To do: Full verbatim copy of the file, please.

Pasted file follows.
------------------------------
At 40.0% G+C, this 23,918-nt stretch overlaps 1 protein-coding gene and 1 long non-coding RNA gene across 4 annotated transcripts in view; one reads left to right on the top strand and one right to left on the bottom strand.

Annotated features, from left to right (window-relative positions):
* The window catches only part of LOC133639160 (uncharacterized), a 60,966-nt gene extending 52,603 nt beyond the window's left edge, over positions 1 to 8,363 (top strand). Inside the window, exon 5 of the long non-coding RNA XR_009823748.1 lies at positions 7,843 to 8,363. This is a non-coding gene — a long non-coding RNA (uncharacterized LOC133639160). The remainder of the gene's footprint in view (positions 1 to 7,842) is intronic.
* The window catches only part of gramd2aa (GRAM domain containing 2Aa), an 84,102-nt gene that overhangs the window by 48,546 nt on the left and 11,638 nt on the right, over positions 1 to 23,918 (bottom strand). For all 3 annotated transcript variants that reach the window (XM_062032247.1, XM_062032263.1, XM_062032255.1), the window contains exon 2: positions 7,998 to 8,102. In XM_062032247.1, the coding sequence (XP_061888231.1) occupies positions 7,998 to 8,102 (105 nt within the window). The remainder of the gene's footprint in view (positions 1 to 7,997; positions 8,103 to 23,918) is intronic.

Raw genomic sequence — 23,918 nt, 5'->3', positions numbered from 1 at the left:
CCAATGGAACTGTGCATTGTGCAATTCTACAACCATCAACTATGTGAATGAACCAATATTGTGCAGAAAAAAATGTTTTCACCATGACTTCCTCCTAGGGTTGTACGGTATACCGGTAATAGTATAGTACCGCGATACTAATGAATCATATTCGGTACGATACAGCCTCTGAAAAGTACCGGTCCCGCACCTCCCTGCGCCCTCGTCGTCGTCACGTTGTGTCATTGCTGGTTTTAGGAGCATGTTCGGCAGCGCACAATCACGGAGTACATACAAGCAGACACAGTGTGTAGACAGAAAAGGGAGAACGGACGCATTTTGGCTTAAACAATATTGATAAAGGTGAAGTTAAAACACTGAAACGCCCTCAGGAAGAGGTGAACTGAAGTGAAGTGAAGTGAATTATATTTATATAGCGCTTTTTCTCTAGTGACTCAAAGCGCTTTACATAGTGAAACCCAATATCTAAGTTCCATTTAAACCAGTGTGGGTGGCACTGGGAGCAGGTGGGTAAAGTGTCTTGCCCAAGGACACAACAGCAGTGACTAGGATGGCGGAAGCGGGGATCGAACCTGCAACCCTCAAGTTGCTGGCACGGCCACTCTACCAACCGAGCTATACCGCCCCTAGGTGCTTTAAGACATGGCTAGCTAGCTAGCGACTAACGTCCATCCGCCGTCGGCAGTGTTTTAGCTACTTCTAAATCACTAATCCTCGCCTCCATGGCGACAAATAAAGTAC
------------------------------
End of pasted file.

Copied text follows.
At 40.0% G+C, this 23,918-nt stretch overlaps 1 protein-coding gene and 1 long non-coding RNA gene across 4 annotated transcripts in view; one reads left to right on the top strand and one right to left on the bottom strand.

Annotated features, from left to right (window-relative positions):
* The window catches only part of LOC133639160 (uncharacterized), a 60,966-nt gene extending 52,603 nt beyond the window's left edge, over positions 1 to 8,363 (top strand). Inside the window, exon 5 of the long non-coding RNA XR_009823748.1 lies at positions 7,843 to 8,363. This is a non-coding gene — a long non-coding RNA (uncharacterized LOC133639160). The remainder of the gene's footprint in view (positions 1 to 7,842) is intronic.
* The window catches only part of gramd2aa (GRAM domain containing 2Aa), an 84,102-nt gene that overhangs the window by 48,546 nt on the left and 11,638 nt on the right, over positions 1 to 23,918 (bottom strand). For all 3 annotated transcript variants that reach the window (XM_062032247.1, XM_062032263.1, XM_062032255.1), the window contains exon 2: positions 7,998 to 8,102. In XM_062032247.1, the coding sequence (XP_061888231.1) occupies positions 7,998 to 8,102 (105 nt within the window). The remainder of the gene's footprint in view (positions 1 to 7,997; positions 8,103 to 23,918) is intronic.

Raw genomic sequence — 23,918 nt, 5'->3', positions numbered from 1 at the left:
CCAATGGAACTGTGCATTGTGCAATTCTACAACCATCAACTATGTGAATGAACCAATATTGTGCAGAAAAAAATGTTTTCACCATGACTTCCTCCTAGGGTTGTACGGTATACCGGTAATAGTATAGTACCGCGATACTAATGAATCATATTCGGTACGATACAGCCTCTGAAAAGTACCGGTCCCGCACCTCCCTGCGCCCTCGTCGTCGTCACGTTGTGTCATTGCTGGTTTTAGGAGCATGTTCGGCAGCGCACAATCACGGAGTACATACAAGCAGACACAGTGTGTAGACAGAAAAGGGAGAACGGACGCATTTTGGCTTAAACAATATTGATAAAGGTGAAGTTAAAACACTGAAACGCCCTCAGGAAGAGGTGAACTGAAGTGAAGTGAAGTGAATTATATTTATATAGCGCTTTTTCTCTAGTGACTCAAAGCGCTTTACATAGTGAAACCCAATATCTAAGTTCCATTTAAACCAGTGTGGGTGGCACTGGGAGCAGGTGGGTAAAGTGTCTTGCCCAAGGACACAACAGCAGTGACTAGGATGGCGGAAGCGGGGATCGAACCTGCAACCCTCAAGTTGCTGGCACGGCCACTCTACCAACCGAGCTATACCGCCCCTAGGTGCTTTAAGACATGGCTAGCTAGCTAGCGACTAACGTCCATCCGCCGTCGGCAGTGTTTTAGCTACTTCTAAATCACTAATCCTCGCCTCCATGGCGACAAATAAAGTAC